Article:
DEP seeks updated plan from Sunoco for Mariner East 2
Three groups suing for contract breach of agreement reached in August 2017
Representatives from the Department of Environmental Protection used their visit to the area Thursday to try to ease environmental concerns surrounding the Sunoco Mariner East 2 pipeline, a controversial project with a history of lawsuits and settlements.
Sunoco Pipeline LP, a subsidiary of Energy Transfer Partners, agreed to pay a $12.6 million fine to resume construction under a Feb. 8 consent agreement. DEP had halted pipeline construction on Jan. 3 because Sunoco violated permits pertaining to erosion sediment control and wetland impacts and stream crossings.
DEP Secretary Patrick McDonnell said during a stop at the agency’s Altoona office that DEP asked Sunoco for an updated operations plan for addressing impacts moving forward, some additional geological evaluations and additional staff training “in order to be confident” for the company to continue construction.
Joseph Adams, regional director of DEP’s south central regional office, said: “We needed them to do an accounting of their operations and let us know where things stood. The communication hadn’t been great so far as ‘What are you doing here? What are you doing there?'”
“There seemed to have been some deviations from the plan in some of the areas, and we needed to make sure that didn’t happen again,” Adams said, adding that Sunoco had to report back on pipeline operations to increase accountability. He said the DEP also conducts construction report reviews and inspections of the project on a regular basis.
Sunoco spokesman Jeff Shields wrote in an email, “Building Mariner East 2 safely while minimizing environmental impact continues to be our priorities as we complete this important energy infrastructure project that has employed thousands of Pennsylvanians in its construction.”
He added, “The comprehensive conditions of our environmental permits, including additional protocols added over the course of construction, ensure that Pennsylvania’s environment is being protected.”
Sunoco and DEP are facing a lawsuit filed Feb. 28 by three environmental groups: the Clean Air Council, Delaware Riverkeeper Network and Mountain Watershed Association.
Alex Bomstein, the senior litigation attorney for Clean Air Council, said there was a contract breach of an August 2017 negotiated agreement with Sunoco and the DEP. The three organizations agreed to drop their request to halt drilling in exchange for a series of safety protections. But according to Bomstein, the DEP and Sunoco entered a second agreement without the consultation of the three organizations and withdrew some of the safety protections.
Bomstein said a couple of the protections withdrawn include a requirement for the DEP to inspect the site of a drilling spill before operations resume and the same level of protection for groundwater as surface water.
The three organizations submitted an injunction request to restore environmental protections.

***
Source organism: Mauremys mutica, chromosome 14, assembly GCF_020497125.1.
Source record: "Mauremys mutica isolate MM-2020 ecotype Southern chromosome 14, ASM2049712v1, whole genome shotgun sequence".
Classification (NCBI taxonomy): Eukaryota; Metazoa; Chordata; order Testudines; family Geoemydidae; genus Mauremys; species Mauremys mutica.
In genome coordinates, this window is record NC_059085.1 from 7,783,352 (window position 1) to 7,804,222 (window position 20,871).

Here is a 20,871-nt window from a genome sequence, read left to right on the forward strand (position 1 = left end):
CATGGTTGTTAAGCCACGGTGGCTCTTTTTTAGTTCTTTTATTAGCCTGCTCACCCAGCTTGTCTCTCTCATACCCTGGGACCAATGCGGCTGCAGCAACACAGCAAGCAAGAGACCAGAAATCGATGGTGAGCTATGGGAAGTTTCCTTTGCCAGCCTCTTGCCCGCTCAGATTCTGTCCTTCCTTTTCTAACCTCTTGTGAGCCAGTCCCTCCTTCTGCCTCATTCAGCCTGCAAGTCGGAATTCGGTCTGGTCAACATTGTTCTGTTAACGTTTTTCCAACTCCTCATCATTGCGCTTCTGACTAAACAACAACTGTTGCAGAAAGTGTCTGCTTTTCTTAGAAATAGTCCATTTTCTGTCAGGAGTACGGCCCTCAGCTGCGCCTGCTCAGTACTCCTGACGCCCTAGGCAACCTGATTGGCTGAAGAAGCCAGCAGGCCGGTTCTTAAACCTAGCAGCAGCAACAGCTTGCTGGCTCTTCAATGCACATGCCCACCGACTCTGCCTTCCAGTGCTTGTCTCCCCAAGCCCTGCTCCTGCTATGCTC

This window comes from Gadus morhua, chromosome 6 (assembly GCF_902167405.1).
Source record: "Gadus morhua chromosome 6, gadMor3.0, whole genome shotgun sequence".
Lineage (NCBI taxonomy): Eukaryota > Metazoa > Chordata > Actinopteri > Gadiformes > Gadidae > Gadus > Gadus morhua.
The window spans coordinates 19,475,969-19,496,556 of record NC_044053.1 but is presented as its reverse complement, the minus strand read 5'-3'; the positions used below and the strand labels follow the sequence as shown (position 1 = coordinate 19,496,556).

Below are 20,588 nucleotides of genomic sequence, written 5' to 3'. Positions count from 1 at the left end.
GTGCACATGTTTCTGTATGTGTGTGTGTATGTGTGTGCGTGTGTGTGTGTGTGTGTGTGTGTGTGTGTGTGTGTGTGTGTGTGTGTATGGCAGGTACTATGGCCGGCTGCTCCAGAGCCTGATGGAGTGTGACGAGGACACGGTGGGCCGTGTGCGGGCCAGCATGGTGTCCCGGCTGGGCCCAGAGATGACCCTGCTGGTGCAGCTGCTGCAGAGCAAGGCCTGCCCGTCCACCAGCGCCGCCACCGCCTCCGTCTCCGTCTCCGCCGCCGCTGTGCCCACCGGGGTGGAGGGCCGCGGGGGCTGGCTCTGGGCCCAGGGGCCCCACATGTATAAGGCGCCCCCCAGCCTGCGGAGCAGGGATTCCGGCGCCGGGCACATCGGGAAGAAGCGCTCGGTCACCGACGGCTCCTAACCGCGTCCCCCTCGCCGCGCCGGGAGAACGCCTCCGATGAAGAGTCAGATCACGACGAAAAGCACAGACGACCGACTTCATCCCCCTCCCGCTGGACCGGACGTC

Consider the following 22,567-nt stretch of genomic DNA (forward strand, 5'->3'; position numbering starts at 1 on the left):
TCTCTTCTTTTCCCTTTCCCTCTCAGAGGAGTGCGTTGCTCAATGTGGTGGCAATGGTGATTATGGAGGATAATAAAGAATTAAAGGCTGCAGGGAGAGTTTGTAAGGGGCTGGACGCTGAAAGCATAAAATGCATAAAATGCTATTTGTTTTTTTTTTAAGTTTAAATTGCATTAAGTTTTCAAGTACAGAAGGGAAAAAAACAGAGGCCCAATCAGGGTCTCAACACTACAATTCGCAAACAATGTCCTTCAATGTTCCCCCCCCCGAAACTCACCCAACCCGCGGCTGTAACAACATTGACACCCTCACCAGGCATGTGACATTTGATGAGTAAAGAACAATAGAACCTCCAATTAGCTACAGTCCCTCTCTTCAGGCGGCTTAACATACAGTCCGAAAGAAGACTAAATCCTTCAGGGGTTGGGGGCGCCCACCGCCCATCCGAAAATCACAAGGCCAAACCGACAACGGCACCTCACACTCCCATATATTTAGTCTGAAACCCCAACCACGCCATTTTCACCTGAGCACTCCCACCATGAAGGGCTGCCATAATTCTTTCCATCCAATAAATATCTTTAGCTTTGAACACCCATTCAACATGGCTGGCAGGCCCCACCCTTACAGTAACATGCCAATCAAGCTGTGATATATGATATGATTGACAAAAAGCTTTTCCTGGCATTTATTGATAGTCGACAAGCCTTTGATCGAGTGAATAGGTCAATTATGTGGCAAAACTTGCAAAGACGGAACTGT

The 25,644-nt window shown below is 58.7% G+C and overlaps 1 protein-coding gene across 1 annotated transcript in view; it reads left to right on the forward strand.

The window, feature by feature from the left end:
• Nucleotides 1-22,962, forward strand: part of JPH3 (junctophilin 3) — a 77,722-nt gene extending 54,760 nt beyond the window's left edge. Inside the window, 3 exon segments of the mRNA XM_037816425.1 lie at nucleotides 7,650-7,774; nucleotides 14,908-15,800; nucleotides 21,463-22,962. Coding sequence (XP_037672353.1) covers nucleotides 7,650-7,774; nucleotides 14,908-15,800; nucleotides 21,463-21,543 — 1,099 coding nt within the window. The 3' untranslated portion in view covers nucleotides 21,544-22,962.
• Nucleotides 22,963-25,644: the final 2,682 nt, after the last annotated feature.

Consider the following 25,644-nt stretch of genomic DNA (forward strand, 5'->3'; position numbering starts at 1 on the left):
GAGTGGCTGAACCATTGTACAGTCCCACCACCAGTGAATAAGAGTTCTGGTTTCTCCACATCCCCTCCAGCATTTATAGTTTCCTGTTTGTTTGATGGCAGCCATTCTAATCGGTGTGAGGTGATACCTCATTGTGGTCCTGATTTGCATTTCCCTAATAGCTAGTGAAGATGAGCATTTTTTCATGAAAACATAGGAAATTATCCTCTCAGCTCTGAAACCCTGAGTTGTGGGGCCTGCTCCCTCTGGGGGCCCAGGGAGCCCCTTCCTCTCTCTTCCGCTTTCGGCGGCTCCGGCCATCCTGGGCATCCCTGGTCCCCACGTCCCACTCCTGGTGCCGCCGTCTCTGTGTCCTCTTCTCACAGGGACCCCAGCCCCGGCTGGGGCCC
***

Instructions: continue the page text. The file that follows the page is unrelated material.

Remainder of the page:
“It’s a problem if the public and organizations such as ours that advocate on behalf of the public can’t trust the Department of Environmental Protection to not walk back an agreement that we made in good faith with them,” Bomstein said.
McDonnell said he could not comment about ongoing litigation involving the DEP.
Since its inception, the 350-mile pipeline project has experienced a number of spills and leaks of drilling fluid, causing concerns among environmental groups and landowners.
Ellen Gerhart of Huntingdon County is one of those landowners. She owns about 27 acres of land, with 3 acres that include wetlands to be used for the pipeline. There is active construction on the east and west sides of her family’s property, Gerhart said.
“There are many reasons to oppose this pipeline. One is that even though the Public Utility Commission has deemed it to be a public utility, it is in fact shipping natural gas liquids which are destined to be exported overseas for plastics,” Gerhart said. “It is not shipping for anything that is going to be used for fuel for cars or heating fuel, which is a misconception that many people have.”
She added Sunoco has changed operations managers several times and has a “horrendous track record as far as safety goes,” citing three sinkholes in Chester County.
Mike Ewall, executive director of the Energy Justice Network, said “Sunoco’s unsafe natural gas liquids pipeline is widely opposed by landowners and environmentalists for good reason. Impacts from forced taking of land to contaminated water to more extreme weather are all valid concerns that are disregarded by Sunoco and the bipartisan support for outdated energy sources like this.”
The injunction hearing will be March 19 in Commonwealth Court in Harrisburg.
The mainline pipeline construction is about 93 percent complete and horizontal directional drilling is about 64 percent complete, according to Sunoco Pipeline’s website.